Act II expands on many of the motifs introduced in Act I, but adds new characters and targets for Wilde's satire. The setting changes to the country — a bucolic setting for getting away from the artificial trappings of society and entering the simplicity of nature — and Wilde examines religion as well as courtship and marriage in the context of Victorian attitudes. But even in the countryside, the characters cannot escape Victorian manners and correctness, as the name Ernest presents humorous complications.
Idleness, duty, and marriage are brought together in the conversations of several characters. Sighing bitterly, Miss Prism observes that people who live for pleasure are usually unmarried. Duty, duty, duty. Servant of the upper class, Prism sees responsibility tinted with obligation as the correct form in Victorian society. Cecily, however, exclaims to Miss Prism, "I suppose that is why he [Jack] often looks a little bored when we three are together." In subtitling his play A Trivial Comedy for Serious People, perhaps Wilde is showing that setting one's jaw in a strong position for living rigidly with duty is both shortsighted and tediously boring.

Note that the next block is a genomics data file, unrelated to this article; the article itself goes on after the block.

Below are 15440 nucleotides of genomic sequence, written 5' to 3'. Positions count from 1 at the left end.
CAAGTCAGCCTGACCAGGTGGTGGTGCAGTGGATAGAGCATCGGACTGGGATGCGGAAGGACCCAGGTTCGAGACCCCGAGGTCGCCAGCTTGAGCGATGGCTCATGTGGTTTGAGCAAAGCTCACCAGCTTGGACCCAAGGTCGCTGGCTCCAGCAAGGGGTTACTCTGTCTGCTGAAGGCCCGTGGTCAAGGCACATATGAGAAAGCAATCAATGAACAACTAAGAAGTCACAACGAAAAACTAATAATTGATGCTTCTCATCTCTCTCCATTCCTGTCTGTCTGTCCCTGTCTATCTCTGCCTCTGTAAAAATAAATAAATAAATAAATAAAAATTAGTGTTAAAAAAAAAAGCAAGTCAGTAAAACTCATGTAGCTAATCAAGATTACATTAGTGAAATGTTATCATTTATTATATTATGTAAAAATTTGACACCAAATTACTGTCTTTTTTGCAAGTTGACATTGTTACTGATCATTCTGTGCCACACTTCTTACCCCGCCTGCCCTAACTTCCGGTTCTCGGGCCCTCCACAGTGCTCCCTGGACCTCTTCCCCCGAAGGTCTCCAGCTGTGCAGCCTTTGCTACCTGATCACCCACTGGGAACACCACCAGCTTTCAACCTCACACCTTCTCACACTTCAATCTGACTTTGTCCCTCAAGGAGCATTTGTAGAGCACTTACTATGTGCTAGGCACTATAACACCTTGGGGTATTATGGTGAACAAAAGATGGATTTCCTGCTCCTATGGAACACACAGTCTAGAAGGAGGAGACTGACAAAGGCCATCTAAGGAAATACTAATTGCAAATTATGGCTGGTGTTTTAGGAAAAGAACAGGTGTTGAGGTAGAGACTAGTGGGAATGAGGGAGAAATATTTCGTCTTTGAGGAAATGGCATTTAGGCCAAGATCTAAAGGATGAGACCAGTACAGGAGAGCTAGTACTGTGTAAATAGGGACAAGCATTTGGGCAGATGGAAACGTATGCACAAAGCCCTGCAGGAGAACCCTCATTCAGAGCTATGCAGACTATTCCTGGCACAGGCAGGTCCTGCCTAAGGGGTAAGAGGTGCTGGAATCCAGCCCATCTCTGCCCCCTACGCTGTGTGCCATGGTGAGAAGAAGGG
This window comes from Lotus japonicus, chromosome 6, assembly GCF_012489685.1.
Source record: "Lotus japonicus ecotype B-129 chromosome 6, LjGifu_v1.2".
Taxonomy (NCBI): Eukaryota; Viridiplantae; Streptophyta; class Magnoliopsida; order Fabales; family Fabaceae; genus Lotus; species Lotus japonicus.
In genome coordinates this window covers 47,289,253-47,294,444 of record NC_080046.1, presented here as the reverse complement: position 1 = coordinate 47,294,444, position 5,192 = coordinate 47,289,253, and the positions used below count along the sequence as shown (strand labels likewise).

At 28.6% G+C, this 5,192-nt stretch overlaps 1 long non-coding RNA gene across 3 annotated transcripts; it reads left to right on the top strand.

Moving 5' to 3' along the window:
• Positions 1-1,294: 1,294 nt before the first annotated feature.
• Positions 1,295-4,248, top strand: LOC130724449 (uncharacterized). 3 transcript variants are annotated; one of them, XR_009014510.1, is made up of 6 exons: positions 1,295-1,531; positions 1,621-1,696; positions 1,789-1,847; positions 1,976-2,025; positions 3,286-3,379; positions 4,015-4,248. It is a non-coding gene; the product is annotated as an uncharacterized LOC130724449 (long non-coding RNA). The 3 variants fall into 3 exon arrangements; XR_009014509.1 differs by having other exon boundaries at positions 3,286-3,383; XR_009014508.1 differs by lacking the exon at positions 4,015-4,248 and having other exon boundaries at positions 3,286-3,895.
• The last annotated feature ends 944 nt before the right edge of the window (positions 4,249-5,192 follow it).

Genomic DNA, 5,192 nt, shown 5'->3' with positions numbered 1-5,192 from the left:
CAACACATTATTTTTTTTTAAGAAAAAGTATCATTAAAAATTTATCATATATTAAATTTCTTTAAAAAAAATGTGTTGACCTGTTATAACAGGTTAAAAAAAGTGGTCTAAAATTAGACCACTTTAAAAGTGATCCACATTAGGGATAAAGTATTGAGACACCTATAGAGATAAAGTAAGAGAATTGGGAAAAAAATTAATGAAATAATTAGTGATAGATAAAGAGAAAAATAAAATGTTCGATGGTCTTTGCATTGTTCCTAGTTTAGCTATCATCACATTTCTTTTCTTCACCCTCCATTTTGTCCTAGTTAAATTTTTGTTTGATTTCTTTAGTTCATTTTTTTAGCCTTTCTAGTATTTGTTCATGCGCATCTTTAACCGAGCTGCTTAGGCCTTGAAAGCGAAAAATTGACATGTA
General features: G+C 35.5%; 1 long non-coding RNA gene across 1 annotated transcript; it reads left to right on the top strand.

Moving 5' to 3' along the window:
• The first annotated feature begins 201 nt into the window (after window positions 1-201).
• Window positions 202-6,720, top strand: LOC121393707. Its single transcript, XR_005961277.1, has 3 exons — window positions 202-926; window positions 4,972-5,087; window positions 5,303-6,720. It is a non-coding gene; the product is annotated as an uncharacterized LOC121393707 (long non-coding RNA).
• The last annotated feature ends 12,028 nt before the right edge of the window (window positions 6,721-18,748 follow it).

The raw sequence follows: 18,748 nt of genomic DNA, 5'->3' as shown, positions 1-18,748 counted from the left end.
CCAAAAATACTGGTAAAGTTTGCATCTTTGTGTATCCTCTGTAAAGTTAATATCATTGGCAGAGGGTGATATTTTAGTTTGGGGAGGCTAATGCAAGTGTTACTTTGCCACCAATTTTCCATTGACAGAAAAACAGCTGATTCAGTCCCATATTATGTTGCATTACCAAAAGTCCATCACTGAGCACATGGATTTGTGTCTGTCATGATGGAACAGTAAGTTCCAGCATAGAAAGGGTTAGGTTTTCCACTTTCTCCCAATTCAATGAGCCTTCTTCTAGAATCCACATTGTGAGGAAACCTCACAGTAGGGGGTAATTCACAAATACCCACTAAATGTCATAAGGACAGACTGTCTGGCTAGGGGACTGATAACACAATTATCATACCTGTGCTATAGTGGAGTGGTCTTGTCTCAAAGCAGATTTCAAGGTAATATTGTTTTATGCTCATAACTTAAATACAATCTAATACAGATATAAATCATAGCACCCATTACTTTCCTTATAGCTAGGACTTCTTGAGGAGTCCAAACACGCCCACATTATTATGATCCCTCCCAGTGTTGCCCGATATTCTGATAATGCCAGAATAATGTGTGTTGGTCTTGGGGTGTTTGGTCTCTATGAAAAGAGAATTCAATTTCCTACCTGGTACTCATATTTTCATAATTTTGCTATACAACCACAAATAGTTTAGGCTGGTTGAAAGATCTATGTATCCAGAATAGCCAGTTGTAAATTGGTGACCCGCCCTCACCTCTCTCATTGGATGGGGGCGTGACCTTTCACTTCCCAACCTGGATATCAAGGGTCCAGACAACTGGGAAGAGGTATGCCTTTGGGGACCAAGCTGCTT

Miss Prism and Canon Chasuble also provide a comic touch to the subject of religious zeal and its relationship to Victorian morals. Religion is presented as dry, meaningless, and expensive. The minister explains to Jack that the sermons for all sacraments are interchangeable. They can be adapted to be joyful or distressing, depending on the occasion. Through these thoughts Wilde expresses the meaninglessness of religion and the obviously hackneyed, empty words of sermons. Jack's request for a christening is humorous when one considers that he is a grown man — christening is a rite usually appropriate for small babies.